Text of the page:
Many poorer people would not be able to make ends meet without the food donations from the food banks!
Since 1993, more than 950 food banks across Germany have been rescuing and distributing excess, high-quality food. Every year, 265,000 tons of food are passed on to over 1.6 million people. The annual “Tafel-Tag” on Saturday drew attention to this work.
During the corona pandemic, 37 percent of the food banks were visited. Short-time working (+35 percent), ALG II recipients (+33 percent) and pensioners (+29 percent) in particular became new Tafel customers.
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Increased hygiene requirements made working with the blackboard more difficult. At the same time, many older volunteers stayed at home for fear of corona infection.
“Among other things, social interaction, encounters, cooking courses or cultural projects for children and much more were clearly neglected,” says Jochen Brühl (55), chairman of Tafel Deutschland eV
Corona made everything worse
The snake winds through the courtyard of the St. Jacobi Church in Berlin-Kreuzberg and out onto the street. It’s time again for the weekly distribution of food from the Berliner Tafel.
Before Corona, the association supported 125,000 needy Berliners with groceries at 46 locations, and now there are around 130,000: pensioners, needy families, but also more than 1,000 students regularly get food because they don’t have enough money.
Pastor Christoph Heil: “Corona has made the situation noticeably worse. Many have lost their 450 euro jobs. ”For the symbolic price of one euro, customers get pre-packed bags with different foods and can pack fresh vegetables with them if they want.
Most of the food is donated by supermarkets. And recently a nearby start-up accidentally ordered too much lunch – that was 30 meals in the original packaging for the customers of the Kreuzberger Tafel.
“There are more and more seniors for whom the pension is not enough”
Every week around 900 people come to the four distribution points of the Tafel in Offenbach. “We started with 80 customers 16 years ago,” reports manager Christine Sparr (50). “We have more and more seniors for whom the pension is not enough. Poverty is mostly female, we also have many single parents. “
Corona has also brought many people between the ages of 20 and 40 who have too little income due to short-time work.
Holger Scholz (56) has been coming to the table for eight years: “The people here are very nice. I used to work at Neckermann in the warehouse and at DHL – then I got seriously ill and had a kidney transplant. As a small pensioner, I now have to see how I can make ends meet. “
“Since Corona we have also been helping students”
Actually, Dr. Werner Wehmer (74) has long since retired. But the former real estate agent doesn’t think about that. He has been the head of the Leipziger Tafel for 16 years. There is more and more to do for him and his 80 helpers due to the Corona crisis.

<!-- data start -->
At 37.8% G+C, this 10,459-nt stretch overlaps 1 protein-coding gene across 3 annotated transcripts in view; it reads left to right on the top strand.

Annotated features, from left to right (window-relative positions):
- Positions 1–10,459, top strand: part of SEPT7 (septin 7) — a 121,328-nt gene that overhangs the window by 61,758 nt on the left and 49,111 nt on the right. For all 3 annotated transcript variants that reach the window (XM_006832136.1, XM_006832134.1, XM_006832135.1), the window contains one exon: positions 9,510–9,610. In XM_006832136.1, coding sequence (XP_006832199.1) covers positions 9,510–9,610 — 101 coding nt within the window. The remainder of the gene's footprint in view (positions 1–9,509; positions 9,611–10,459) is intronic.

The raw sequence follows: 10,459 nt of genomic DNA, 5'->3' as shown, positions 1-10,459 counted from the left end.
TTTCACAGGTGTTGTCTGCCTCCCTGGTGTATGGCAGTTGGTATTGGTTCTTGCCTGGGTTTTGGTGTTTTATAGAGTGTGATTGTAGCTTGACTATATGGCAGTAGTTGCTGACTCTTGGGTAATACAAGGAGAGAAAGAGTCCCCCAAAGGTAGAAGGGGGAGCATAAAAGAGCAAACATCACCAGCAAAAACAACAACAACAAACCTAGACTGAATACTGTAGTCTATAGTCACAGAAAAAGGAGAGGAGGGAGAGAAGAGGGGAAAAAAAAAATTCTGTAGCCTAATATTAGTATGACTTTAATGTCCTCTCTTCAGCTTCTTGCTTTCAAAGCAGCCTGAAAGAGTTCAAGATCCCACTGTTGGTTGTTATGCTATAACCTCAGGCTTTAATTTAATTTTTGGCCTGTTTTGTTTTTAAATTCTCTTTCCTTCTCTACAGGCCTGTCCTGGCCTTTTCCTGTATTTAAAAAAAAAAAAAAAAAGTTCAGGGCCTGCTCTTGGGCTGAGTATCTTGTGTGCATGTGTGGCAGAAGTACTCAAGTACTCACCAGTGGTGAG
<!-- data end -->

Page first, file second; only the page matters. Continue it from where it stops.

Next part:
“We decided to include students because many were unable to study or do a part-time job during the lockdown,” says Wehmer. “Short-time workers are also allowed to get goods so that they can at least make up for their loss.”
Adults pay a flat rate of 4 euros for their purchase, children and young people 1.50 euros.
Around 15,000 people a month come regularly to the six food banks in Leipzig and the surrounding area. Günter Brümmer (67) is one of them. “780 euro pension is not enough in front and behind. 450 euros go away for the rent, ”says Brümmer, who as a teacher for adult education previously earned 2,300 euros gross. “I’m currently fighting for housing benefit. I couldn’t make ends meet without the blackboard. “
“We have more private donations”
In one week, the 240 employees of the Essen food bank supply 6,000 people at eleven distribution points in the city. Another 16,000 people are also supplied by the Tafel via 100 social institutions, such as the station mission.
However, the rush has not increased due to the corona pandemic. “I am aware of exactly two cases here that go to the board because of Corona. A woman on short-time work and a small business owner who had to file for bankruptcy, ”explains Jörg Sartor (65), head of the Essen food bank. Otherwise, fewer people came during the pandemic. “To this day we have fewer customers and still places free.”
Sartor believes that the pandemic has increased mutual understanding: “We have a higher volume of private donations. The number of small donations has also increased. ”This is great luck for people like Roland Haße (62). The former glass and building cleaner has to get by on € 430 Hartz IV: “The board helps me a lot. Today I took fruit, vegetables, sausage, bread and meat with me. “